15 STEM Activity Books for Your Middle Grade Brainiac
by Devon A. Corneal
We all love books here, but every now and then we want something to do. Hands-on projects. Challenging experiments. Messy, brain-twisting puzzles. If your child is interested in science, technology, engineering, or mathematics in any of their many forms, we’ve put together a list of books that will help you channel their curiosity and fill a few hours on a snowy/rainy/stay-inside-but-have-to-make-the-time-pass kind of day. Don’t be surprised if you get caught up in the fun, too!
Destroy This Book in The Name Of Science!
My stomach hurts a little bit at the thought of mutilating a book — except when the book is filled with pages meant to be colored, torn, and altered in order to create unexpected and engaging projects. All you need for hours of fun are glue, scissors, markers, tape, and an open mind.
Kitchen Cabinet Science Projects
If your kids like hanging out in the kitchen, then you’ll want to get your hands on this book of scientific projects. It has oodles of fun and easy experiments kids can do using regular household items. Who says science can’t be tasty?!
The Coding Workbook
What tools does your child need to learn to code? Just a pencil and this workbook will do! Created by a Technical Curriculum Developer who taught herself to build websites, this workbook uses examples, practice quizzes, and self-checks to teach kids the fundamentals of web development. Students from any background can use this book — and no computer required!
Kate the Chemist: The Big Book of Experiments
Moon rocks, unicorn glue, lava lamps, and fake tattoos are just a few of the experiments you’ll find in this hands-on STEM book. Complete with step-by-step instructions, full-color photography, questions for kids to consider as they work through the science project, and an explanation of the science behind each experiment, it’s an excellent book for any budding scientist.
This Book Isn’t Safe
If you haven’t watched the innovative and downright weird videos of Colin Furze building his unusual inventions, I highly recommend popping over and spending a few minutes (or hours) on his YouTube channel. (I’m partial to the belt of knives myself — just think how much easier salad prep would be!) If you’re looking for kid-friendly version of Colin’s inventions, check out This Book Isn’t Safe, and let your kids dive into ten new projects.
Smithsonian: STEM Lab
Pages and pages of experiments fill this must-have addition to your home library. Want to give your child a leg up at school? Want to keep them busy on a lazy Sunday afternoon? Want to learn about flotation, temperature regulation, or gravity? This is the book for you.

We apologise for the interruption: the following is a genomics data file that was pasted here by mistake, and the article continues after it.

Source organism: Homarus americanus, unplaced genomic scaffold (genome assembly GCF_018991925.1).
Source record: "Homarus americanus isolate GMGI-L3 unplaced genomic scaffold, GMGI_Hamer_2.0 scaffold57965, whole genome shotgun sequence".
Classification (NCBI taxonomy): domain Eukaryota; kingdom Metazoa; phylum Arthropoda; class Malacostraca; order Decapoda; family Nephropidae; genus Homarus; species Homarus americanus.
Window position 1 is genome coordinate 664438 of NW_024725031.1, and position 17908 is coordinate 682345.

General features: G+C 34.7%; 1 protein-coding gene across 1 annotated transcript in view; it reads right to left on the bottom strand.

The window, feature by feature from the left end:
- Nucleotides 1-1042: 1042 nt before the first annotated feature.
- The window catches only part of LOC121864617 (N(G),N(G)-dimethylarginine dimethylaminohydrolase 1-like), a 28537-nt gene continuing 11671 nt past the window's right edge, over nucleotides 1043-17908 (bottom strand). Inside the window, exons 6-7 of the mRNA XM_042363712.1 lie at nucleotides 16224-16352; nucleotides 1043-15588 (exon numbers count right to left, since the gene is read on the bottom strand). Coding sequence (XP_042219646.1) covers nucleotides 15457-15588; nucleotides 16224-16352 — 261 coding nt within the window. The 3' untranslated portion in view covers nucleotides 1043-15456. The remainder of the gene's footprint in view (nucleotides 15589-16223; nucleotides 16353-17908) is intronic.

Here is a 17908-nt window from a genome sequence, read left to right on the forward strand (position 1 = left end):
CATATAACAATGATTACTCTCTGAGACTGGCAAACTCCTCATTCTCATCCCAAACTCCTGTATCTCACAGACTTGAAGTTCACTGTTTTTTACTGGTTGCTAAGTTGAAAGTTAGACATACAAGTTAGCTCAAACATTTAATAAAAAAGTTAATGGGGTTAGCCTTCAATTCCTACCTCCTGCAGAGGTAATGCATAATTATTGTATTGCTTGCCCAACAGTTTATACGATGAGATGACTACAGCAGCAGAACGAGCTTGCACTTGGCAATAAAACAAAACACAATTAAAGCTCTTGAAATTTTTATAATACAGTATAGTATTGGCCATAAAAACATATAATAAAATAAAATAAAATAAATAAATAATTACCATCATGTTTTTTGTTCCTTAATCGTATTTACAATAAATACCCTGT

This captivating book exposes kids to a slew of mathematical topics in a way that’s anything but dull. Open the flaps, pull the tabs, read about everything from basic numbers to statistics, then try out some math-oriented activities to pull the concepts together. It truly is mesmerizing.
How to Be an Engineer
Using everyday objects you can find around the house, How to Be an Engineer encourages kids to think like — you guessed it — engineers. That involves critical thinking, applying scientific principles to real-world problems, and more than a little fun. Robot arms, anyone?
Calling All Minds
In Calling All Minds, Temple Grandin does more than expose kids to fascinating scientific questions: she reminds us that every person is unique, and that solving the great challenges of our time will take minds that see the world in new and unexpected ways. I dare you not to be inspired.
How to Be Good at Science, Technology, and Engineering
Personally, I’ve always been a little intimidated by science. I can read a science textbook and still have no clue what’s going on. DK understands and is here to help. Using colorful and comprehensible illustrations, How to Be Good at Science, Technology, and Engineering breaks down complicated scientific concepts into simple visuals that makes science fun and engaging for your middle grader.
Star Wars Maker Lab
Who hasn’t watched a Star Wars movie and wondered how the Millennium Falcon could fly so fast, or why light sabers never run out of power, or how gravity works in space? (Wait, is it just me?) If you have questions, this book has answers. You might not be able to build your own X-wing fighter, but you will know how to make some pretty cool slime and also have a better understanding of a few key scientific principles.
Star Wars Coding Projects
If you have a kid who dreams of a galaxy far, far away, but spends a lot of time on a screen way, way too close to their face, turn that screen time into a learning opportunity with Star Wars Coding Projects. Using the Scratch program, your child can build their own ships, avoid asteroids, and invite their friends to try the latest game they created.
Coding Games in Python
Perfect for your favorite gamer, Coding Games in Python will have your child creating loud, exciting, visually bold games in no time. In addition, they’ll learn coding basics that they can apply to other software programs.
Crack the Code!
For years, the gaming and coding world has been geared to — and developed by — boys and men. With the arrival of Fortnite and a chorus of girls reminding us that they can do anything boys can do, it’s great to see a book designed to help girls learn to code. It’s chock-full of activities and inspiration for the aspiring coder in your house.
Girls Who Code: Learn to Code and Change the World
More inspiration from the founder of Girls Who Code, Reshma Saujani’s new book helps girls learn the basics of coding and challenges them to dive into this rich, rewarding, and important field of STEM.
Editor’s Note: This article was originally published in 2019 and updated in 2021.